A SET OF DOCUMENTS TO THE INACTION OF STATE DEPARTMENT, CONSULATE & GOVERNMENT OFFICIALS IN USA CONSULATES—why racism is not fought in Germany by USA consulates while it is in Kuwait?
In Kuwait and Germany, both countries in which I have lived for over five years each as an adult, I have observed a huge difference in how state department officials at how the different Embassy’s and different government offices handle requests by U.S. citizens for assistance or in how they have responded to racists or unfair policies of the local and national governments.
I write this so as to spur a discussion of how certain USA embassies and consulates or government officials handle cases similarly or differently.
The particular issue below is my personal one, but the responses or lack of responses do affect millions of Americans living or stationed abroad each year. (If the reader will review the official response to my enquiry, simply scroll down to the sample response from the consulate in Frankfurt below my letter of enquiry.)
MY EXAMPLE LETTER: Doc #1
Dear USA Consulate Germany and Kuwait,
I am a US citizen who has lived in Germany most of 2009. I received my full-employment visa in March 2009. Since then I have been trying to bring my wife over to Germany on a spousal Visa.
First, in April the German Embassy in Kuwait (where I met and married my wife, i.e. I worked there for 5 years) lost and delayed the visa application.
Second, in May the Einwohner- and Integrationsamt [local foreigners visa approval office] in Wiesbaden began to stall the visa application further. firstname.lastname@example.org
The office first tried to claim that my wedding certificate from Kuwait 2008 was not acceptable in Germany. I contacted the Kuwaiti Embassy (and you in Frankfurt) and this got settled.
Soon, the Einwohner- and Integrationsamt in Wiesbaden in came up with another stall tactic. They claimed in a face-to-face meeting with me on Monday 25, 2009 that my salary of approximately 30,000 Euros per year was insufficient to bring my wife here. [30,000 Euros is over 42,000 dollars.]
I have done research and 30,000 Euros in year is more than sufficient for a married couple with children in any part of Germany or Central Europe.
I therefore am finding the policy or politics of the Einwohner- and Integrationsamt in Wiesbaden to be against the EU rules on the right of having one´s spouse join him.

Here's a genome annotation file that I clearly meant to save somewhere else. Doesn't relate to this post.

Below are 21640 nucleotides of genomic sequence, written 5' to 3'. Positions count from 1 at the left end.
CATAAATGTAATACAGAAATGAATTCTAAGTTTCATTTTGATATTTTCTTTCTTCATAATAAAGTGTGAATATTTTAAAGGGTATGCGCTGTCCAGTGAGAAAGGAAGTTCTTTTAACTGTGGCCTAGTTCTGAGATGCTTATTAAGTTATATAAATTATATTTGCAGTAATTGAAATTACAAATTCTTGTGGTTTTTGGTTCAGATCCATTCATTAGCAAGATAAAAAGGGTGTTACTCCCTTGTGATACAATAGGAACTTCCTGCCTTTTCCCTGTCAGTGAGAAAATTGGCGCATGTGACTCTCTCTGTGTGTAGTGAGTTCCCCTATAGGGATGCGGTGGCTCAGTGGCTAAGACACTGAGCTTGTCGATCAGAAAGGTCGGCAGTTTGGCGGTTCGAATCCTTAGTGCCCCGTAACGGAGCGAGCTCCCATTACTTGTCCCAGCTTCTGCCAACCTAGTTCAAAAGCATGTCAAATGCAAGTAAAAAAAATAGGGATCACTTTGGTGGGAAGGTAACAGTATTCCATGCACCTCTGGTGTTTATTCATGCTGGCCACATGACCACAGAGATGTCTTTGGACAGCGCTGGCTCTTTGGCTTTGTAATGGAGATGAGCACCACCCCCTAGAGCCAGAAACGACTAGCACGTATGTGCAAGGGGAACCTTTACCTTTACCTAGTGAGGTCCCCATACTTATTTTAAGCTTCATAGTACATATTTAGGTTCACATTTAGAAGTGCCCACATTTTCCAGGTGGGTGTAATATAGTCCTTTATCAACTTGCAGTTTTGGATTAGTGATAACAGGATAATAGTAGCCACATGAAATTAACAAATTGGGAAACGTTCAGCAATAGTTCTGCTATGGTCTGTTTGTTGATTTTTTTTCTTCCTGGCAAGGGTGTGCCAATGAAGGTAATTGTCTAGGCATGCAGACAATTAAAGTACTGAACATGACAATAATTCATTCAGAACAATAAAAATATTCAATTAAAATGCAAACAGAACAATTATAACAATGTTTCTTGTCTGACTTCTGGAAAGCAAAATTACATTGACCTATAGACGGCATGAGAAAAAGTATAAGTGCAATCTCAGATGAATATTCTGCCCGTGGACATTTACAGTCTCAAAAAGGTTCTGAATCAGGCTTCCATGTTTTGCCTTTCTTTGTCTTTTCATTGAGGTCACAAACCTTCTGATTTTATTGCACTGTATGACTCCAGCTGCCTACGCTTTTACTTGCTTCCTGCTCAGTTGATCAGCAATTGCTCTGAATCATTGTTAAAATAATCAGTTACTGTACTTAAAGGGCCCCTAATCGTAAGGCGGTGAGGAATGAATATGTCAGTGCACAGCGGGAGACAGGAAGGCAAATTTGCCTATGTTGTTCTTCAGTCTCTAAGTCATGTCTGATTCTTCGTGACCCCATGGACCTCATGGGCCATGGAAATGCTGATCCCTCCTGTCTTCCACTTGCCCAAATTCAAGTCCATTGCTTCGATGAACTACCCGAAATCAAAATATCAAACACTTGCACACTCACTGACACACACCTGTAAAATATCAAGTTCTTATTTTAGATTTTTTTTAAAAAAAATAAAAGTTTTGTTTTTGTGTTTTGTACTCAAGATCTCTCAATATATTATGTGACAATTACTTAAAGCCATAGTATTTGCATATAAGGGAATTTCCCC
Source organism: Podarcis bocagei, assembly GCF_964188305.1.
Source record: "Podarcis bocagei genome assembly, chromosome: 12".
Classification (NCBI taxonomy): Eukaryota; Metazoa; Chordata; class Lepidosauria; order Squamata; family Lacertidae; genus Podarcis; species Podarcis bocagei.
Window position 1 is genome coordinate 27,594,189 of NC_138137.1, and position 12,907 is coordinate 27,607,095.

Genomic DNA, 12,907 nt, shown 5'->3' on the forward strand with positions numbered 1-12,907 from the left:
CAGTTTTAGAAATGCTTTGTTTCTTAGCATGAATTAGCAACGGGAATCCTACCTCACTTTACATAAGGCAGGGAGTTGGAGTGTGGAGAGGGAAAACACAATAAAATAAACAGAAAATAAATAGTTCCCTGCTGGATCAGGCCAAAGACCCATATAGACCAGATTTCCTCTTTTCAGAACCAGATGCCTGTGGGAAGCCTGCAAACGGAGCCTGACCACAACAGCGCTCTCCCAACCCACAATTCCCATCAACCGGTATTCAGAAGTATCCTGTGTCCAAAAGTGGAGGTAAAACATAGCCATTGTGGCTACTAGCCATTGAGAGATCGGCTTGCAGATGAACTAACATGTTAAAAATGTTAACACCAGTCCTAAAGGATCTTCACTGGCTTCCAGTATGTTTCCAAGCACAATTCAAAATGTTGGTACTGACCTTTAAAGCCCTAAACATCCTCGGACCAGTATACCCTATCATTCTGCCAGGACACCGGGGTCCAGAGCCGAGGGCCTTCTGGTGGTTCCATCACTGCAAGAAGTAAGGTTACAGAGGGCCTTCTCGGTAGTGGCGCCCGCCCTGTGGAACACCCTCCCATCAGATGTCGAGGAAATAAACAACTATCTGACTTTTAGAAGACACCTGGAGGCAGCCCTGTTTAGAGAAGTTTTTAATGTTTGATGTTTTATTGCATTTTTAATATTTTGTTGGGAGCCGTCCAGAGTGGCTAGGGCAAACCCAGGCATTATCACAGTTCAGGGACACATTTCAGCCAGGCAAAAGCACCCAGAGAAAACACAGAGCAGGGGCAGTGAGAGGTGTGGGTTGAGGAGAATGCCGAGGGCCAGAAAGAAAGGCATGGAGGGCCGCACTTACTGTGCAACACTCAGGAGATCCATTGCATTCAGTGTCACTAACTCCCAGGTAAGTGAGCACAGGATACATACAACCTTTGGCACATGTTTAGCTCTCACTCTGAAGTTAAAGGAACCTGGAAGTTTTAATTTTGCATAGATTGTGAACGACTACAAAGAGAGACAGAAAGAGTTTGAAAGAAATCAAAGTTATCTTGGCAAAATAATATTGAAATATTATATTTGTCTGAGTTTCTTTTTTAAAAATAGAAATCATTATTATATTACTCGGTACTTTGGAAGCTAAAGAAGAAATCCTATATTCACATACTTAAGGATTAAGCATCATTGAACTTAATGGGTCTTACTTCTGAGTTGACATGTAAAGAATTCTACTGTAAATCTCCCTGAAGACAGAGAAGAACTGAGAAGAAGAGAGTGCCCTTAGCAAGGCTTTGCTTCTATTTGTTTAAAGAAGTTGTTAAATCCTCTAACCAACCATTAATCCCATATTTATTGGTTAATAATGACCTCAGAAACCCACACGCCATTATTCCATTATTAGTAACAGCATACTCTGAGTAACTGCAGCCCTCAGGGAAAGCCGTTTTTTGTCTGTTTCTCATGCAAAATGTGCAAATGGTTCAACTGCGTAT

Moreover, the practice is racist in all appearance because my wife is Filipina. Apparently she does not belong to one of the more desired nationalities for Germany.
However, in light of EU law on the right of a spouse to join her husband, the preference of Germany in delaying my wife’s visa for many months is just plane illegal–regardless of what nationality she is.
Please lodge a protest with the Einwohner- and Integrationsamt in Wiesbaden and with other state officials in Germany, i.e. whose area of responsibilities cover and oversea the reuniting of husband and wife on German soil. email@example.com
Finally, I am writing you today because last night I received this SMS from my wife, Maria Victoria M. Baradero: “Sorry to tell you that my employer called and was very angry. He told me that if there is any penalty against him because of this delay, I will pay for it.”
This a threat on my wife’s safety. The EU law says that Germany should allow my spouse to come and live with me and where I work in Wiesbaden. Please have them back up their own rights in practice.
THE USA CONSULATE FRANKFURT ‘S RESPONSE TO MY LETTER: Doc #2
Dear Mr. Stoda:
While it is certainly disappointing to hear that you have encountered ongoing difficulties in your efforts to secure a German visa for your spouse, I must inform you that the Consulate is not in a position to intervene in private administrative or legal matters on behalf of American citizens overseas or their family members. We are explicitly prohibited by law from giving legal advice, or acting as agents or attorneys on behalf of private citizens before a foreign court or administrative body. Neither can we in any way seek to influence the outcome of foreign administrative or legal proceedings to which we are not a party.
Given your dissatisfaction with the way in which your case is currently being handled by the German authorities, and your concern that the administrative office in question may have overstepped their legal mandates, I strongly encourage you to discuss your case with an attorney and refer a complaint to the appropriate German administrative and/or criminal authorities if you and your attorney believe it is warranted. In an effort to assist you in this regard, I have attached a list of English-speaking attorneys practicing in Hessen.
In your correspondence, you did not indicate where your wife’s employer is located. Regardless, if you believe that she has been threatened in any way, I strongly advise that you or she report the threats to the appropriate local law enforcement authorities. Again, an attorney specialized in immigration or labor law may be assistance to you in this regard. If your wife’s employer is located in Kuwait, she may wish to inquire with the Philippines Embassy as to whether they can provide her with any specific advice regarding the legal status and rights of Filipino citizens in Kuwait. Should you wish to contact an attorney in Kuwait on our Embassy’s attorney list, it can be found at this link: http://kuwait.usembassy.gov/attorneys.html.
We wish you a satisfactory outcome in this matter. Please do not hesitate to contact us again if you believe we can be of further assistance within the parameters of U.S. law and regulation.